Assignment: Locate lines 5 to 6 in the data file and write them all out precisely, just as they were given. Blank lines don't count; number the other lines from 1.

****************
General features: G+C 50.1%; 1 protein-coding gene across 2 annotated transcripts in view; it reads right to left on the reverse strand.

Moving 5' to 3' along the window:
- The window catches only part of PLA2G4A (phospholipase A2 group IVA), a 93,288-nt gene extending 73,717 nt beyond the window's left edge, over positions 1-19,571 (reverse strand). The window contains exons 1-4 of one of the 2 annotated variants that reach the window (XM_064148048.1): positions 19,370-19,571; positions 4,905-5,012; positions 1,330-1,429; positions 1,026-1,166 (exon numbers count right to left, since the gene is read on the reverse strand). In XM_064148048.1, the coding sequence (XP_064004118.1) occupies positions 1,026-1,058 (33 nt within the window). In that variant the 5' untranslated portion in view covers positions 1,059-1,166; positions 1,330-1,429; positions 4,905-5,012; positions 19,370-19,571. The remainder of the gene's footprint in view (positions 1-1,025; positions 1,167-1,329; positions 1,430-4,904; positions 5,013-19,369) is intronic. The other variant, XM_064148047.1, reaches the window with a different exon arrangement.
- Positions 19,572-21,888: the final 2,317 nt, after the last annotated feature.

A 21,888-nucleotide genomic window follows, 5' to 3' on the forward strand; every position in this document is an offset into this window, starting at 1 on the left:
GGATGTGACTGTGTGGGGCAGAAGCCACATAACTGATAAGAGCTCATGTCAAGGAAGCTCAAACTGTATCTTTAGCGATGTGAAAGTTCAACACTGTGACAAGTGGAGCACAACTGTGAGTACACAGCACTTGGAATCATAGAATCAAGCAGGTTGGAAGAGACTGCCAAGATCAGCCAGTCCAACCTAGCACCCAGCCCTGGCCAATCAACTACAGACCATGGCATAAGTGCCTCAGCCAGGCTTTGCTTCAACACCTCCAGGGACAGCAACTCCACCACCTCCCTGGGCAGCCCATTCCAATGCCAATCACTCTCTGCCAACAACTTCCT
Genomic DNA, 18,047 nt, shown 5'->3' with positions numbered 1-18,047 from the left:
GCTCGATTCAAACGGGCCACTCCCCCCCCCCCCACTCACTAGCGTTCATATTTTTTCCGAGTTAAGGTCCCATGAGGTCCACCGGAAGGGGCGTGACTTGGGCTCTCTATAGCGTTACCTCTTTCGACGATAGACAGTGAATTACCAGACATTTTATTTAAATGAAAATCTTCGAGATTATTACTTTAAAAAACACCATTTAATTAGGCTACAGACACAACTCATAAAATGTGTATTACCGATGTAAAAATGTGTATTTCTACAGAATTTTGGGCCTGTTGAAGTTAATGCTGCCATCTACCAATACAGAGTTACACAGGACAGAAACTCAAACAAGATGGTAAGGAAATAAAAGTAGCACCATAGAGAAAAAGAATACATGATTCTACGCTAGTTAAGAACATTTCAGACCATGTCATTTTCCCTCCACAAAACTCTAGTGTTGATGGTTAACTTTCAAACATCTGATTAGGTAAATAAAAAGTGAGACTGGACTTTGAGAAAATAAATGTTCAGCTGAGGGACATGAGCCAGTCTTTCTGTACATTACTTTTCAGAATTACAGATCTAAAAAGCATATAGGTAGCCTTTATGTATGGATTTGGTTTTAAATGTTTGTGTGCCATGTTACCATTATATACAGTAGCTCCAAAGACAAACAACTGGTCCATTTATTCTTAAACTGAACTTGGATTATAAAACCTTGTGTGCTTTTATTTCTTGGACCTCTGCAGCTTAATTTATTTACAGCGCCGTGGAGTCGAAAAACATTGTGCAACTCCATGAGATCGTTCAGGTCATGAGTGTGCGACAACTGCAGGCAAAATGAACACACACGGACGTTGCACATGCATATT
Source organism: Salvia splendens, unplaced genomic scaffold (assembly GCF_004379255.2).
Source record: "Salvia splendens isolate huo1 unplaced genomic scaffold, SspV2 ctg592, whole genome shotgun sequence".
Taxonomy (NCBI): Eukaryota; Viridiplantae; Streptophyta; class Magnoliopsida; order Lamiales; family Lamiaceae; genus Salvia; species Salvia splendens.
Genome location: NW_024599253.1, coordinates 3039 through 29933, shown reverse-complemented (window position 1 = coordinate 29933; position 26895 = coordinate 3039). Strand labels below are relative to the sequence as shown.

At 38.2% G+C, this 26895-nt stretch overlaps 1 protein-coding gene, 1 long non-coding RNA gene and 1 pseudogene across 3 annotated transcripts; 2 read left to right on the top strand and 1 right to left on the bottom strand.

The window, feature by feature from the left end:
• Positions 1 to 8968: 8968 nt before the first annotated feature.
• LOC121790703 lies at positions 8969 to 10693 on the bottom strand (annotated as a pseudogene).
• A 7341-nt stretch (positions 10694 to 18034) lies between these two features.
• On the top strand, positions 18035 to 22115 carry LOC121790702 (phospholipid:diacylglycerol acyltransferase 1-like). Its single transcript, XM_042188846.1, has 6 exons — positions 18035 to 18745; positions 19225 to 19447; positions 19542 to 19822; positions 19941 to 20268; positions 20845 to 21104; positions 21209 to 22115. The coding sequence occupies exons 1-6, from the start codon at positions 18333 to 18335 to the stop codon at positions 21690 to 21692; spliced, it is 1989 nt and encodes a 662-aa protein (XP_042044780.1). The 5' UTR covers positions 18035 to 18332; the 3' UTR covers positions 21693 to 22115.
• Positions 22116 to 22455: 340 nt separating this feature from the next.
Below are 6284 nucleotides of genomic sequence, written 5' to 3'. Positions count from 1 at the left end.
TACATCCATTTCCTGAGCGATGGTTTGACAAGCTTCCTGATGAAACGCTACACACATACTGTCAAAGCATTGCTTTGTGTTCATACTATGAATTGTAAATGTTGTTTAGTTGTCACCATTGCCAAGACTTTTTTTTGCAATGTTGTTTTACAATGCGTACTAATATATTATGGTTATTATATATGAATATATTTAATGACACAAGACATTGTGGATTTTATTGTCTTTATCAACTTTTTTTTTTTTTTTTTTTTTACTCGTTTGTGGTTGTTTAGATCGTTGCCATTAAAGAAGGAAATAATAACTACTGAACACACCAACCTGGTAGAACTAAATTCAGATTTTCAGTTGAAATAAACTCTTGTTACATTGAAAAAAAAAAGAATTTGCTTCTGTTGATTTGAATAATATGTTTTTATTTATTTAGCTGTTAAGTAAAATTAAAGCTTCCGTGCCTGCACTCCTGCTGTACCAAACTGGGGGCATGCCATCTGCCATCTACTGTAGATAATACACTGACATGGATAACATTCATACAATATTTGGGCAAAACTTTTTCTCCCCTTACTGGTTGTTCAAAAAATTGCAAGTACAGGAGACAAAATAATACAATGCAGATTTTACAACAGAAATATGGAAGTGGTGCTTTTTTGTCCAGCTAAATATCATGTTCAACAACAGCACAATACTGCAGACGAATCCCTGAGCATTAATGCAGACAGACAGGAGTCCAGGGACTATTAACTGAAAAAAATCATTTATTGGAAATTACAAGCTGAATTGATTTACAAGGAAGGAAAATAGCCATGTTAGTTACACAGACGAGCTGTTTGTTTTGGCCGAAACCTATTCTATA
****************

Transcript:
A 21,888-nucleotide genomic window follows, 5' to 3' on the forward strand; every position in this document is an offset into this window, starting at 1 on the left:
GGATGTGACTGTGTGGGGCAGAAGCCACATAACTGATAAGAGCTCATGTCAAGGAAGCTCAAACTGTATCTTTAGCGATGTGAAAGTTCAACACTGTGACAAGTGGAGCACAACTGTGAGTACACAGCACTTGGAATCATAGAATCAAGCAGGTTGGAAGAGACTGCCAAGATCAGCCAGTCCAACCTAGCACCCAGCCCTGGCCAATCAACTACAGACCATGGCATAAGTGCCTCAGCCAGGCTTTGCTTCAACACCTCCAGGGACAGCAACTCCACCACCTCCCTGGGCAGCCCATTCCAATGCCAATCACTCTCTGCCAACAACTTCCT